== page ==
Saturday, 28 November 2015

Unsolicited gifts from Charities.

If, like me, you are fed up with unsolicited gifts from various charities, especially around Christmas, please go to my yesterday's post and read the reply from Anne of The History Anorak - she works for one of these charities - who explains very clearly why such charities find it necessary to do this at Christmas.  It makes most interesting reading.

10 comments:

Heather said...

As you say, the comment about gifts from charities makes interesting reading. I am experimenting a lot at present with mixed media and so far just making a mess. If I manage to produce anything worthwhile I will put it on a blog post. I also have some unfinished things to work on so there is plenty to do on days like today which are really unpleasant outside.

Wilma said...

Well, I read Anne's comment about charities sending unsolicited gifts and strenuously object to the practice. When my Mother, a very generous and wonderful person, would receive unsolicited gifts, she felt compelled BY GUILT to donate, even though she needed to watch her expenses carefully. I think the charities are taking undue advantage of good-hearted people who really don't have enough to give and aren't even in a financial position for a tax write-off to make a difference to their financial situation. I will NEVER NEVER donate to a charity that sends unsolicited gifts, and believe me I am very philanthropic person who donates thousands of dollar yearly. I view these practices as predatory and targeted to a population that has a difficult time saying no. Anne - I hope you read this.

Tom Stephenson said...

I bin them whether I want them or not.

Rachel said...

I have not read anything else here or the history anorak or anyone else but I bin all stuff from charities together with the free pens. I give to the boys, girls, men and women on the streets in the morning when I leave the station and I chat to them which is almost worth as much to them as the money. Nobody stops to speak to beggars.

JoAnn ( Scene Through My Eyes) said...

I have to agree with Wilma - the word "guilty" in Ann's response is absolutely the reason for not sending money to those who solicit it. If one is giving out of guilt it makes the experience an unpleasant memory and would tend, I think, to make someone less apt to contribute again. In the US if someone send you an unsolicited gift it is actually illegal - and you may keep the gift with no responsibility. They try it with more expensive gifts than pens and then follow up with phone calls to try and make you send in "donations" to cover the cost of the gift. A call to the local Better Business Bureau often stops them - at least in your town. They have tried it with companies too - sending reams of copier paper and such, and then try and set up an account where you have money deducted every month - at a much higher rate that you would pay at a store. You could buy the paper at a store and then have money left over to contribute to local charities. We always donate - year round - but not to those who solicit - we have researched the charities we donate too and are satisfied that they make good use of their monies.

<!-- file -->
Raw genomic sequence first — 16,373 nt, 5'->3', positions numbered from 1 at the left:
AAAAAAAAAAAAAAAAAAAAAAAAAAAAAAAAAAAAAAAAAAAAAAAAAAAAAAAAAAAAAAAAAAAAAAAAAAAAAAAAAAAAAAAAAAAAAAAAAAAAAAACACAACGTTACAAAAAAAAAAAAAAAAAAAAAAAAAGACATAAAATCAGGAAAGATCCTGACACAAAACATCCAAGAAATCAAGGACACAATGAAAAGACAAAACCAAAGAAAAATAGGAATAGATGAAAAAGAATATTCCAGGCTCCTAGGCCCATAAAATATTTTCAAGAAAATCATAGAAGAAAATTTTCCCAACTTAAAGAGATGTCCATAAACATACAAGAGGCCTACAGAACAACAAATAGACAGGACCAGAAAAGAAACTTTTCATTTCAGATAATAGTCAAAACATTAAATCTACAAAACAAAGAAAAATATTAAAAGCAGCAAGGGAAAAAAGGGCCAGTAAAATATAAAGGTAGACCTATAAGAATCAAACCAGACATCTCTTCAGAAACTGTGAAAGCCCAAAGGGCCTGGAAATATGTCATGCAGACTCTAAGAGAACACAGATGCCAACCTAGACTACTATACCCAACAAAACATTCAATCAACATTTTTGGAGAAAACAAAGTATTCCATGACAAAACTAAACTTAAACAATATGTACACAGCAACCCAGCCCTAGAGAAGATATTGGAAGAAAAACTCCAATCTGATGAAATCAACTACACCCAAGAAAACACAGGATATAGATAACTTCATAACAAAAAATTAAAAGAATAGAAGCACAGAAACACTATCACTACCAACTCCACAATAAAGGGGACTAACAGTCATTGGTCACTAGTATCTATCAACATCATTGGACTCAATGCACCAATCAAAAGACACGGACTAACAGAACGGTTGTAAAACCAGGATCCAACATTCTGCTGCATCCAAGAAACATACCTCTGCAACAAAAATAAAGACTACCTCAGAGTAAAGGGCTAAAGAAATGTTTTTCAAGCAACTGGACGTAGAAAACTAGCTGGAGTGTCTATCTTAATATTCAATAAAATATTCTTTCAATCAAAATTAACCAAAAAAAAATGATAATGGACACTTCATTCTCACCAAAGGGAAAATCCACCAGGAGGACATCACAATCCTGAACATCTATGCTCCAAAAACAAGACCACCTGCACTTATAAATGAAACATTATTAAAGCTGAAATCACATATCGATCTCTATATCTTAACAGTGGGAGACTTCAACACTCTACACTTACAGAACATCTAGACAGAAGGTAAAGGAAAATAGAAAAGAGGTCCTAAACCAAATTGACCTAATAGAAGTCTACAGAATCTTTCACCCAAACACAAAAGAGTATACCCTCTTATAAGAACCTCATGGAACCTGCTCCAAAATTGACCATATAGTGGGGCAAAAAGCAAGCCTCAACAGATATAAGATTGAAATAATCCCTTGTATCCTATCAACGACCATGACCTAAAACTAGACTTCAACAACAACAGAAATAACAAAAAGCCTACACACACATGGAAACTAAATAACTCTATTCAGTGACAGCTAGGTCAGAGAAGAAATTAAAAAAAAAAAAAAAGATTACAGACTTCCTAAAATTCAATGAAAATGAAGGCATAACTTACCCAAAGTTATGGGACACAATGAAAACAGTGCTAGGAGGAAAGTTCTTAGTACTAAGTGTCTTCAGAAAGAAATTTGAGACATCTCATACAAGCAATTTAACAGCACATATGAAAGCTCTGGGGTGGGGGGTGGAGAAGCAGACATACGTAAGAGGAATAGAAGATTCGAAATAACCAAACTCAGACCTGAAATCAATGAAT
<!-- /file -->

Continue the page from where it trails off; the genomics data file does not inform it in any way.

Frances said...

I guess that I'd already guessed the economics behind the "gifts" from charities that continue to write to me.

I've got my own favorite charities and donate to them regularly, but also, like Rachel, spontaneously contribute to folks I encounter day by day.

We've just had our national Thanksgiving Day, and part of my considering what I might have to be thankful for is realizing how I might be able to help others not so blessed.

Eating turkey and so forth just doesn't feature in my Thanksgiving Day observances.

xo

Cro Magnon said...

Directly to the bin. If I want to give to a charity, I make my own choice.

Charities certainly know how to give themselves a bad reputation.

Derek Faulkner said...

I have to agree with Wilma's comments and so, by the look of it, does everybody else. I hate this form of emotional blackmail. I especially hate having to go past people rattling tins at me as I enter a supermarket.

The History Anorak said...

Pat I DO NOT work for one of "these charities" as you put it. I work for A charity and as I pointed out on my comment the one I work for doesn't send free gifts to people. What you have implied here is that the organisation I work for is unethical and unprofessional. That accusation is completely unfair and has obviously been accepted as truth by at least one person. (Wilma)

If I'd had any idea what you planned to do with the information you requested I would have ignored your question. I am VERY angry that you have used me in this way and you will no longer be welcome at my blog.

Wilma said...

My sincere apologies, Anne. Please consider my ire redirected from you toward the offending charities.